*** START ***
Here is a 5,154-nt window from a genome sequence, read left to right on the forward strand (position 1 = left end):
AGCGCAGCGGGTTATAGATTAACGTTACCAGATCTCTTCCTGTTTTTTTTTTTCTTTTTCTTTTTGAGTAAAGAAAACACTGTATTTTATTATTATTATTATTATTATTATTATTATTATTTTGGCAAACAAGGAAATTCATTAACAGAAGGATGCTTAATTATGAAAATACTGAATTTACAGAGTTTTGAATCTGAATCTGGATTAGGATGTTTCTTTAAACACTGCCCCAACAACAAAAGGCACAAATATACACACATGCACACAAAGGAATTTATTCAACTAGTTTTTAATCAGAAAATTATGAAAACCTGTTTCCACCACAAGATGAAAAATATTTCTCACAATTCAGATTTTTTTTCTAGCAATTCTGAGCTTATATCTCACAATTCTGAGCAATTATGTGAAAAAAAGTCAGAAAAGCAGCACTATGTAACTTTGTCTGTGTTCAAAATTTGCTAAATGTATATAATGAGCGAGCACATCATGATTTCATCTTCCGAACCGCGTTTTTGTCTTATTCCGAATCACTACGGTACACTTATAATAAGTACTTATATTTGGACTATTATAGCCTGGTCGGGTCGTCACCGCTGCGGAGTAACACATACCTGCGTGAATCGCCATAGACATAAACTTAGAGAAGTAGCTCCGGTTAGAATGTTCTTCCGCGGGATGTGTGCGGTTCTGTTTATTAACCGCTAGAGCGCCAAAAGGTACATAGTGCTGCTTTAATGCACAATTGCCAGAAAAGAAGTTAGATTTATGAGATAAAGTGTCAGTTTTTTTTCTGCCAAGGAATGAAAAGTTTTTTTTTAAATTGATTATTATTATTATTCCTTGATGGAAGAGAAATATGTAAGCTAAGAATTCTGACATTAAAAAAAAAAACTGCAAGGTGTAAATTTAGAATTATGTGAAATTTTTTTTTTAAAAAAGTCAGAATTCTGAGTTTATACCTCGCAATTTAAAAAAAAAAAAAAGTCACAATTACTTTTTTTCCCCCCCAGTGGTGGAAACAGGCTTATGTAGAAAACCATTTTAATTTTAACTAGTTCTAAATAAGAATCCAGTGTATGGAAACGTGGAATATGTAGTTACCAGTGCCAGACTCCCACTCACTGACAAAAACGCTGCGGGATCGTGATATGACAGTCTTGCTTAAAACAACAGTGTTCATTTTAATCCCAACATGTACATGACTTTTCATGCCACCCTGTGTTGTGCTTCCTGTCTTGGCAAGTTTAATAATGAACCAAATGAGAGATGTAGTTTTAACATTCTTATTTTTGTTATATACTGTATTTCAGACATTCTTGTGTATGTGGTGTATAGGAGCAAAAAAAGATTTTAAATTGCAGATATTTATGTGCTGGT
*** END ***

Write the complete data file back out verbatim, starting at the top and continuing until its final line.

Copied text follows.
Here is a 5,154-nt window from a genome sequence, read left to right on the forward strand (position 1 = left end):
AGCGCAGCGGGTTATAGATTAACGTTACCAGATCTCTTCCTGTTTTTTTTTTTCTTTTTCTTTTTGAGTAAAGAAAACACTGTATTTTATTATTATTATTATTATTATTATTATTATTATTTTGGCAAACAAGGAAATTCATTAACAGAAGGATGCTTAATTATGAAAATACTGAATTTACAGAGTTTTGAATCTGAATCTGGATTAGGATGTTTCTTTAAACACTGCCCCAACAACAAAAGGCACAAATATACACACATGCACACAAAGGAATTTATTCAACTAGTTTTTAATCAGAAAATTATGAAAACCTGTTTCCACCACAAGATGAAAAATATTTCTCACAATTCAGATTTTTTTTCTAGCAATTCTGAGCTTATATCTCACAATTCTGAGCAATTATGTGAAAAAAAGTCAGAAAAGCAGCACTATGTAACTTTGTCTGTGTTCAAAATTTGCTAAATGTATATAATGAGCGAGCACATCATGATTTCATCTTCCGAACCGCGTTTTTGTCTTATTCCGAATCACTACGGTACACTTATAATAAGTACTTATATTTGGACTATTATAGCCTGGTCGGGTCGTCACCGCTGCGGAGTAACACATACCTGCGTGAATCGCCATAGACATAAACTTAGAGAAGTAGCTCCGGTTAGAATGTTCTTCCGCGGGATGTGTGCGGTTCTGTTTATTAACCGCTAGAGCGCCAAAAGGTACATAGTGCTGCTTTAATGCACAATTGCCAGAAAAGAAGTTAGATTTATGAGATAAAGTGTCAGTTTTTTTTCTGCCAAGGAATGAAAAGTTTTTTTTTAAATTGATTATTATTATTATTCCTTGATGGAAGAGAAATATGTAAGCTAAGAATTCTGACATTAAAAAAAAAAACTGCAAGGTGTAAATTTAGAATTATGTGAAATTTTTTTTTTAAAAAAGTCAGAATTCTGAGTTTATACCTCGCAATTTAAAAAAAAAAAAAAGTCACAATTACTTTTTTTCCCCCCCAGTGGTGGAAACAGGCTTATGTAGAAAACCATTTTAATTTTAACTAGTTCTAAATAAGAATCCAGTGTATGGAAACGTGGAATATGTAGTTACCAGTGCCAGACTCCCACTCACTGACAAAAACGCTGCGGGATCGTGATATGACAGTCTTGCTTAAAACAACAGTGTTCATTTTAATCCCAACATGTACATGACTTTTCATGCCACCCTGTGTTGTGCTTCCTGTCTTGGCAAGTTTAATAATGAACCAAATGAGAGATGTAGTTTTAACATTCTTATTTTTGTTATATACTGTATTTCAGACATTCTTGTGTATGTGGTGTATAGGAGCAAAAAAAGATTTTAAATTGCAGATATTTATGTGCTGGT